• Slide 9 The chord of protection is simply a red thread that is given to you by the lama, and either you or he puts it around your neck and ties it. I was told you could wear it all the time or when you wanted but not to wear it in the bath or the shower. I would expect that the protection or empowerment would enter the water.
  • Slide 10 Longmont has a park with a five level or tiered pagoda, each level has special significance and meaning and there is a bronze plaque next to it that explains it. This is a Japanese Buddhist pagoda. There is chanting, and music, there is a medication walk where hands are folded, and each step is very carefully taken from heel through the toe and it is walked in a circle while music is playing. There is a burning of incense where the incense is an example of the transitory nature of our life. There are candles too, and there is a small bowl next to the incense I saw people putting envelopes or folded paper in. Not sure what this was. Then there is a procession to the river. This is very joyous with drums and bells and small gongs. They carry decorative banners on poles.
  • Slide 11 This is a happy time. There are the two lamas and three lay persons on one side, and the other people on the other side. There was a bridge where I was standing and others were on it. I wondered what kind of wine it was and how expensive, the rice was white rice, and kept in a Tupperware container. Again, the ceremony and motions are more important that the earthly containers. There are small gongs and drums and the lama reads from the book for the ceremony. Buddhist books for religious ceremonies are loosely bound pages of about four inches by about 12 inches.
  • Slide 11 Here with the addition of the white silk cloth to help with the pouring, the lama from Bhutan pours the sand into the river while the other lama looks on. At this point the ceremony is over. They go back for the lama dance and then there is a pot-luck luncheon and all who attended are invited whether they brought anything or not. Very good food, all vegetarian.
  • Slide 13 The photo of the Tibetan Lama dancing is from You will notice that the lamas in Tibet are wearing masks, there was no mask on the lama here. Could be the Americanization or it could be the difference between Tibetan and Japanese Buddhism. Apparently lama dancing is not done often and in this case in honor of the visitor from Bhutan. Only the lama from the Longmont Buddhist Temple danced. Very colorful costume, ornate headdress and had special music. You could see that the steps had to be exact and there was a lot of twirling and light jumping when twirling. Very pronounce hand movements too.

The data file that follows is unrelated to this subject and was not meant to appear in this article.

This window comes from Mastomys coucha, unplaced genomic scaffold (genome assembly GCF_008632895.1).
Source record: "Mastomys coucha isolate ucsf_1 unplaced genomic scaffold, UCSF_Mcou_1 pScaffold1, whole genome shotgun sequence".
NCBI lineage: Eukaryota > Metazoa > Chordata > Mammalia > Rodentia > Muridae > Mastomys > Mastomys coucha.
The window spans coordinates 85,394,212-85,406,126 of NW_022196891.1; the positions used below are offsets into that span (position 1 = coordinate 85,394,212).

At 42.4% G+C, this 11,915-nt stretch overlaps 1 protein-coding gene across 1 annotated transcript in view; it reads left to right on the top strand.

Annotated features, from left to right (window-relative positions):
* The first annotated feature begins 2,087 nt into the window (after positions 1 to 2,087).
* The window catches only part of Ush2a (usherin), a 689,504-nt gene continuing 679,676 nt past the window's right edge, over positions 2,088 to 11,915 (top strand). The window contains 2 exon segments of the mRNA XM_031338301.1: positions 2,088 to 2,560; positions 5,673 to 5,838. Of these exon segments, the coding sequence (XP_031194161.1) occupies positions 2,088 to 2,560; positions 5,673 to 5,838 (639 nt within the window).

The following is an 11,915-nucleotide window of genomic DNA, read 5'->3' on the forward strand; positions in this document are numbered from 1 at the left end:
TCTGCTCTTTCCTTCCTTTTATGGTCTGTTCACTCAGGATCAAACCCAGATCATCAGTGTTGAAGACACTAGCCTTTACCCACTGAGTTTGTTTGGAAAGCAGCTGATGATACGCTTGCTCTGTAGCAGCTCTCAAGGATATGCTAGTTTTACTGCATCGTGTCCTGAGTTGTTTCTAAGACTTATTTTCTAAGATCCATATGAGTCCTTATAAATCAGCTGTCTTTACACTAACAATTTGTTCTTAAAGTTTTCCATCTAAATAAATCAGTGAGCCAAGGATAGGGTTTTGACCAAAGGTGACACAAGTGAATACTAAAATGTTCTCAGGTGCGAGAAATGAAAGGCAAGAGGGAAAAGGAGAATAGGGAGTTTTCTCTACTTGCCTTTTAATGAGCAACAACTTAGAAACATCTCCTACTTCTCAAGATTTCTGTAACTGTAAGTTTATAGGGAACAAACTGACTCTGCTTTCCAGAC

• Slide 14 This slide will say “end of show” and then the mandala will again appear. I think I have it set to fade into nothingness on its own. The wide expanse of the ocean symbolizes where the sand and empowerment of the mandala will end up. From Longmont’s small river to larger rivers, to the ocean, and to all of us.
  • Mandala ceremony

    1. 1. MANDALAMANDALACChenrezig -- Buddha of Compassionhenrezig -- Buddha of Compassion1 of 324 Tibetan Buddhism Mandalas“Om mani padme hum” -- “Hail to the jewel of the lotus”
    2. 2. Tibetan Buddhism - MandalaTibetan Buddhism - Mandala• MandalaMandala– Made from finely ground and dyed marble.Made from finely ground and dyed marble.– Is transitory, comes from nothingness and goes backIs transitory, comes from nothingness and goes backto nothingness, but is empowered through its creationto nothingness, but is empowered through its creationand on dismantling releases that empowerment to theand on dismantling releases that empowerment to theworld and and universe.– It is a two-dimensional portrait of a four-dimensionalIt is a two-dimensional portrait of a four-dimensionalworld (spirit is fourth).world (spirit is fourth).– Takes about a week to complete.Takes about a week to complete.– There are 324 mandala designs in Tibetan Buddhism.There are 324 mandala designs in Tibetan Buddhism.Some are seldom seen by anyone but a few lamasSome are seldom seen by anyone but a few lamasand rarely created.and rarely created.